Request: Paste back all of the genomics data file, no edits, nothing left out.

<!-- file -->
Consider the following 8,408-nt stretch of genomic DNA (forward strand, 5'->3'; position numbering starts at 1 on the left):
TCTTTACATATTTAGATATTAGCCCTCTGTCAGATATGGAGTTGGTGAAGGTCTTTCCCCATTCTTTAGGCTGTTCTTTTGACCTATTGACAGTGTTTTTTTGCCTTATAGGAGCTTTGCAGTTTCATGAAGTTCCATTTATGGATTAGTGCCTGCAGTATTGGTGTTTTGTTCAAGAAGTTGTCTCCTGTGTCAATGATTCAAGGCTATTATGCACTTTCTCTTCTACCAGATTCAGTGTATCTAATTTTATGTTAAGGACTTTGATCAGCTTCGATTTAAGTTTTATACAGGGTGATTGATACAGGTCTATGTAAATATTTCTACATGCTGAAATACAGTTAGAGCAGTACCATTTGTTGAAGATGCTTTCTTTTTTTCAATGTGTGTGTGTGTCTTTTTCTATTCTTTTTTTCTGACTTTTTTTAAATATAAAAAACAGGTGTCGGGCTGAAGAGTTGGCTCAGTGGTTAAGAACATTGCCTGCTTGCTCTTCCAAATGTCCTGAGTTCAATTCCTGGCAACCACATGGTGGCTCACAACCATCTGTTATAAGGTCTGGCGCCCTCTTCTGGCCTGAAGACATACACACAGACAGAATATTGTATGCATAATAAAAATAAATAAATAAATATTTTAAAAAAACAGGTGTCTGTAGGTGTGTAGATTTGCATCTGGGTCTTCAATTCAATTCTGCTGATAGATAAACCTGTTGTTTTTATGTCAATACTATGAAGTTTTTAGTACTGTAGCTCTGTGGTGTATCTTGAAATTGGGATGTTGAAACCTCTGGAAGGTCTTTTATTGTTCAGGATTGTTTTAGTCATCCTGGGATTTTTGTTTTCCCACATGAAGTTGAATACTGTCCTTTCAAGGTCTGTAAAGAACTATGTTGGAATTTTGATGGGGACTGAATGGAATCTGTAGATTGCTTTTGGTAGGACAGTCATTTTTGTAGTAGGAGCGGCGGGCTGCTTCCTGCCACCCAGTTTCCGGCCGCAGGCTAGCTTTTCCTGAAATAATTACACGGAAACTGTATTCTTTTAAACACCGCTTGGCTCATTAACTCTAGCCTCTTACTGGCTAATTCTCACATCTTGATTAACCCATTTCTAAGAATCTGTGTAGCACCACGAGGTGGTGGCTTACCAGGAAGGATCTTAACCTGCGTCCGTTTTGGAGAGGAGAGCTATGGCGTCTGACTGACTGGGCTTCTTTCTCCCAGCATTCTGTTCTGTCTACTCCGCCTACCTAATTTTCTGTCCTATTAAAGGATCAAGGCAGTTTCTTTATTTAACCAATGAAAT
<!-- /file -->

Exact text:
Consider the following 8,408-nt stretch of genomic DNA (forward strand, 5'->3'; position numbering starts at 1 on the left):
TCTTTACATATTTAGATATTAGCCCTCTGTCAGATATGGAGTTGGTGAAGGTCTTTCCCCATTCTTTAGGCTGTTCTTTTGACCTATTGACAGTGTTTTTTTGCCTTATAGGAGCTTTGCAGTTTCATGAAGTTCCATTTATGGATTAGTGCCTGCAGTATTGGTGTTTTGTTCAAGAAGTTGTCTCCTGTGTCAATGATTCAAGGCTATTATGCACTTTCTCTTCTACCAGATTCAGTGTATCTAATTTTATGTTAAGGACTTTGATCAGCTTCGATTTAAGTTTTATACAGGGTGATTGATACAGGTCTATGTAAATATTTCTACATGCTGAAATACAGTTAGAGCAGTACCATTTGTTGAAGATGCTTTCTTTTTTTCAATGTGTGTGTGTGTCTTTTTCTATTCTTTTTTTCTGACTTTTTTTAAATATAAAAAACAGGTGTCGGGCTGAAGAGTTGGCTCAGTGGTTAAGAACATTGCCTGCTTGCTCTTCCAAATGTCCTGAGTTCAATTCCTGGCAACCACATGGTGGCTCACAACCATCTGTTATAAGGTCTGGCGCCCTCTTCTGGCCTGAAGACATACACACAGACAGAATATTGTATGCATAATAAAAATAAATAAATAAATATTTTAAAAAAACAGGTGTCTGTAGGTGTGTAGATTTGCATCTGGGTCTTCAATTCAATTCTGCTGATAGATAAACCTGTTGTTTTTATGTCAATACTATGAAGTTTTTAGTACTGTAGCTCTGTGGTGTATCTTGAAATTGGGATGTTGAAACCTCTGGAAGGTCTTTTATTGTTCAGGATTGTTTTAGTCATCCTGGGATTTTTGTTTTCCCACATGAAGTTGAATACTGTCCTTTCAAGGTCTGTAAAGAACTATGTTGGAATTTTGATGGGGACTGAATGGAATCTGTAGATTGCTTTTGGTAGGACAGTCATTTTTGTAGTAGGAGCGGCGGGCTGCTTCCTGCCACCCAGTTTCCGGCCGCAGGCTAGCTTTTCCTGAAATAATTACACGGAAACTGTATTCTTTTAAACACCGCTTGGCTCATTAACTCTAGCCTCTTACTGGCTAATTCTCACATCTTGATTAACCCATTTCTAAGAATCTGTGTAGCACCACGAGGTGGTGGCTTACCAGGAAGGATCTTAACCTGCGTCCGTTTTGGAGAGGAGAGCTATGGCGTCTGACTGACTGGGCTTCTTTCTCCCAGCATTCTGTTCTGTCTACTCCGCCTACCTAATTTTCTGTCCTATTAAAGGATCAAGGCAGTTTCTTTATTTAACCAATGAAAT